The EO also includes a worker health and safety training program that the Protect NJ Workers Coalition advocated and fought for. It will be coordinated and carried out by Rutgers University and worker leaders from the Coalition. The training program provides workers with critical information to help them identify COVID-19 related workplace health and safety hazards and gives them the tools to speak up when violations are not resolved by their employers.
“As an essential worker who became sick during the pandemic and lost my job, I know first hand the importance of strong worker protections. My employer didn’t give me any protective equipment and did not abide by social distancing protocols. Enforceable standards save lives. Thank you Governor Murphy, Commissioner Asaro-Angelo and Commissioner Persichilli for your leadership. We are grateful to the members of the Protect NJ Workers Coalition and to frontline workers across New Jersey for fighting for respect, dignity and safety for all and we will continue to fight until we win the right to refuse unsafe work for all workers,” Tania Gonzlaez, member of Make the Road New Jersey.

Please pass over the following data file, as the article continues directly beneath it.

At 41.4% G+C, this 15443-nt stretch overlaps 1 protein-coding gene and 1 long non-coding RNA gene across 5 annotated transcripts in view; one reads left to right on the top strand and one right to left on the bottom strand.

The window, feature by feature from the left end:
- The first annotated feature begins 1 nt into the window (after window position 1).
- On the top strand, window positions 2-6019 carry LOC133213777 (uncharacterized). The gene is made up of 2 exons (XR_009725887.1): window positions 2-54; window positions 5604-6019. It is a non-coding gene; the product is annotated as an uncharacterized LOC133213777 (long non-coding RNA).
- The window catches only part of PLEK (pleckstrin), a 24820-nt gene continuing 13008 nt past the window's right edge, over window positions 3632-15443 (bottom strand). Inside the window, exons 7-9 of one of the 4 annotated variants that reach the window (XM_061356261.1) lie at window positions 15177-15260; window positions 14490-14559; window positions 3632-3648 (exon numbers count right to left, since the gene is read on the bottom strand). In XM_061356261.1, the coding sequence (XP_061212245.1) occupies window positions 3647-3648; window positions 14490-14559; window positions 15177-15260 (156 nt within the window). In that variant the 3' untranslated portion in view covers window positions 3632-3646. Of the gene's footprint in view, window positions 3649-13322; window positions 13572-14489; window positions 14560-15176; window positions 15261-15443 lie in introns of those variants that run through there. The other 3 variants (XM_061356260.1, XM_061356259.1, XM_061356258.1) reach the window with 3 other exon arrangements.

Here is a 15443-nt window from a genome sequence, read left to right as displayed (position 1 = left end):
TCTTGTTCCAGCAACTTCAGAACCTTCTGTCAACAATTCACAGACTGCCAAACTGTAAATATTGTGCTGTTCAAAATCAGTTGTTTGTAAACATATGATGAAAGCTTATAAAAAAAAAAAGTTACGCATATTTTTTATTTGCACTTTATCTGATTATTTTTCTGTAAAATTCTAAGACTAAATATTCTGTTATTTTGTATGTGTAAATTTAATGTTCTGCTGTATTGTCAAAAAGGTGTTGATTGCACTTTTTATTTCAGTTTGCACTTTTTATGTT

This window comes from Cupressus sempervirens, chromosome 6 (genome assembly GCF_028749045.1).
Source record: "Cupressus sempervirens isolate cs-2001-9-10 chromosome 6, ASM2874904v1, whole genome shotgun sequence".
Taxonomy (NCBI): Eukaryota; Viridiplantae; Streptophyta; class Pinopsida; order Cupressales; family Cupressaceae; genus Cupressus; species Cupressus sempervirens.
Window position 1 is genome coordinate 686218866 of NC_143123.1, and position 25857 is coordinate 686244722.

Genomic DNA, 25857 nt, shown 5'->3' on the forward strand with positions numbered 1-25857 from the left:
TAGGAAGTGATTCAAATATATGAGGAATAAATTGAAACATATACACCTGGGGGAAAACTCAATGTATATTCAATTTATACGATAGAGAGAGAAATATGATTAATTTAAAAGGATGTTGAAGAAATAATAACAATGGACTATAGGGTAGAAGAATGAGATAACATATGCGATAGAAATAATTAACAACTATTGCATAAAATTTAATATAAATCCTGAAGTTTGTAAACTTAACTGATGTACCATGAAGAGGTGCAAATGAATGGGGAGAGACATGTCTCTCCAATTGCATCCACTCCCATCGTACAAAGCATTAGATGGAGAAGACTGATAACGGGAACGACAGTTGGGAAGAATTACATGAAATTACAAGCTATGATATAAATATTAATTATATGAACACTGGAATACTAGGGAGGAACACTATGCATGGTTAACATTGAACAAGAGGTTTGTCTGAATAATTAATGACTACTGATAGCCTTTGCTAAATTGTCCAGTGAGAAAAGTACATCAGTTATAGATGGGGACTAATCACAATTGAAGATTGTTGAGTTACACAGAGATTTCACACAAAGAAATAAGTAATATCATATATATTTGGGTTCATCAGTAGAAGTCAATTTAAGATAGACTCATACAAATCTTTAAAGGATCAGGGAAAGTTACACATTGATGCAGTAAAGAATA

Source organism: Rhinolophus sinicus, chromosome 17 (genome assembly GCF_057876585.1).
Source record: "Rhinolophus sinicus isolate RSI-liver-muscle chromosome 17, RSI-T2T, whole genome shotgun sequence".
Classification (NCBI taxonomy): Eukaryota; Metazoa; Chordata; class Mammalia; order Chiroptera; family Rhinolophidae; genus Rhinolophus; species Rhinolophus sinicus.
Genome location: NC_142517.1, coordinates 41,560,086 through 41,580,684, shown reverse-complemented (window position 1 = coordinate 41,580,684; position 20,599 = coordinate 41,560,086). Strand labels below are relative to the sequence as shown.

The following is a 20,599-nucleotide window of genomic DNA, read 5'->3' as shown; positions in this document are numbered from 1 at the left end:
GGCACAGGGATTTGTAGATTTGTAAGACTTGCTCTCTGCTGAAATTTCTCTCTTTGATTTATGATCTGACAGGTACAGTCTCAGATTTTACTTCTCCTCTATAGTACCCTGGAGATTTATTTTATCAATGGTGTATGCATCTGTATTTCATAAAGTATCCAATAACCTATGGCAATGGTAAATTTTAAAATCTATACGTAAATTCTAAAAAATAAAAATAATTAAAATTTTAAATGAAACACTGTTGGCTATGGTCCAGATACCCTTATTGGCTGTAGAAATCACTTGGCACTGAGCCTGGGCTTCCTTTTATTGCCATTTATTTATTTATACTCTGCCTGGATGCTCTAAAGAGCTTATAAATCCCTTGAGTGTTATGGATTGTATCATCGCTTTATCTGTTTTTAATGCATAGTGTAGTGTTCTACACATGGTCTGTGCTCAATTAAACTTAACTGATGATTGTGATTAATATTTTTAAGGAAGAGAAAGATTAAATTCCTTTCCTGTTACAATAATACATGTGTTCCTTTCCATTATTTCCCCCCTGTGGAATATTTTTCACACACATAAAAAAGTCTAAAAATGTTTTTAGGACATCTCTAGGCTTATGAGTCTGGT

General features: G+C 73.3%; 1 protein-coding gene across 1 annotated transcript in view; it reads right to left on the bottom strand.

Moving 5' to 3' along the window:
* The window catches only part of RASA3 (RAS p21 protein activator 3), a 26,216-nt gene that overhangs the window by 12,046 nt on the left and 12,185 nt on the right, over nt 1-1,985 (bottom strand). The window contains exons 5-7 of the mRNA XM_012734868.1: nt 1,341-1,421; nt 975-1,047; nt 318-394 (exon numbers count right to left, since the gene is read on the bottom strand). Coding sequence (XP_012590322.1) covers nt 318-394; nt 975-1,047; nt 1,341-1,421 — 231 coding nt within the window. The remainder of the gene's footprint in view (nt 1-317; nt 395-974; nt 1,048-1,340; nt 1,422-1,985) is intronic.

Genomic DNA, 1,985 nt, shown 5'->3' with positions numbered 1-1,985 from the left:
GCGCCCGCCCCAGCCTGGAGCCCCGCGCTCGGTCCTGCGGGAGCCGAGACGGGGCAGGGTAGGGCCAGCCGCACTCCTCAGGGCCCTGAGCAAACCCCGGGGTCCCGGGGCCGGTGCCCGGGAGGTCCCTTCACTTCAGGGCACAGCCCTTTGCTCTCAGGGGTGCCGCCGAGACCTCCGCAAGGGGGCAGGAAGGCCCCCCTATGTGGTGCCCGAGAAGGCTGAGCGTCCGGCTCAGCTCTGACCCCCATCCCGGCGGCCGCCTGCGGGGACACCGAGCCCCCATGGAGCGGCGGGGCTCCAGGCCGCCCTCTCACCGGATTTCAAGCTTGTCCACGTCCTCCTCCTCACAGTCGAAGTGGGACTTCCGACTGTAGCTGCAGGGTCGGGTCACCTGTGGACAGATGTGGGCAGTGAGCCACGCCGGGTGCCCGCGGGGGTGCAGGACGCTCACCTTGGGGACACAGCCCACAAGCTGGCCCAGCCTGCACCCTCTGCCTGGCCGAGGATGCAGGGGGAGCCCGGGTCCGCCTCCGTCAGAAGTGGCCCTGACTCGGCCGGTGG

“We are thankful that Governor Murphy is expanding protections for more workers in New Jersey through this Executive Order, as our health as workers is a public health issue,” said Reynalda Cruz , hotel worker and member of New Labor. “But for even more protection, we have to keep fighting until we have the right to refuse unsafe work without retaliation guaranteed and codified.”